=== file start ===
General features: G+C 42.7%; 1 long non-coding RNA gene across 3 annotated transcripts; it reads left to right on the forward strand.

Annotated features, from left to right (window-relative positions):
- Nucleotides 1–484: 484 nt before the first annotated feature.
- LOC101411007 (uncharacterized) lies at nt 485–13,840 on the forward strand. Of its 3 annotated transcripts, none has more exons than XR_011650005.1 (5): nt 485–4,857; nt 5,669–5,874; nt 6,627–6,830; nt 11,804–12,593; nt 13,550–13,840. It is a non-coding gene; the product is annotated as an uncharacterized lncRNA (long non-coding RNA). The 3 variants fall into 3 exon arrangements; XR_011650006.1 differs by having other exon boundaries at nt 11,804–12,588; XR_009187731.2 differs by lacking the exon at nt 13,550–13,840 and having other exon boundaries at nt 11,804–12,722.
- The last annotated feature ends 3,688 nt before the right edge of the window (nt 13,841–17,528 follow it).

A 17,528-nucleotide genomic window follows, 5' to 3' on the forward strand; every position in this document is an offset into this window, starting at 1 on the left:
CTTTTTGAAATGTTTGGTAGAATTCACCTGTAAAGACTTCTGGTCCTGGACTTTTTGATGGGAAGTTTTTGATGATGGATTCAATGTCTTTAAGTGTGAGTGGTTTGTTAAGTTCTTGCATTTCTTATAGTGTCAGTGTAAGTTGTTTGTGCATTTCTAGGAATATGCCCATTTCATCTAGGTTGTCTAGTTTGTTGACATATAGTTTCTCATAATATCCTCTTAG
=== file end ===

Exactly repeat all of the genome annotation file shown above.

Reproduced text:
General features: G+C 42.7%; 1 long non-coding RNA gene across 3 annotated transcripts; it reads left to right on the forward strand.

Annotated features, from left to right (window-relative positions):
- Nucleotides 1–484: 484 nt before the first annotated feature.
- LOC101411007 (uncharacterized) lies at nt 485–13,840 on the forward strand. Of its 3 annotated transcripts, none has more exons than XR_011650005.1 (5): nt 485–4,857; nt 5,669–5,874; nt 6,627–6,830; nt 11,804–12,593; nt 13,550–13,840. It is a non-coding gene; the product is annotated as an uncharacterized lncRNA (long non-coding RNA). The 3 variants fall into 3 exon arrangements; XR_011650006.1 differs by having other exon boundaries at nt 11,804–12,588; XR_009187731.2 differs by lacking the exon at nt 13,550–13,840 and having other exon boundaries at nt 11,804–12,722.
- The last annotated feature ends 3,688 nt before the right edge of the window (nt 13,841–17,528 follow it).

A 17,528-nucleotide genomic window follows, 5' to 3' on the forward strand; every position in this document is an offset into this window, starting at 1 on the left:
CTTTTTGAAATGTTTGGTAGAATTCACCTGTAAAGACTTCTGGTCCTGGACTTTTTGATGGGAAGTTTTTGATGATGGATTCAATGTCTTTAAGTGTGAGTGGTTTGTTAAGTTCTTGCATTTCTTATAGTGTCAGTGTAAGTTGTTTGTGCATTTCTAGGAATATGCCCATTTCATCTAGGTTGTCTAGTTTGTTGACATATAGTTTCTCATAATATCCTCTTAG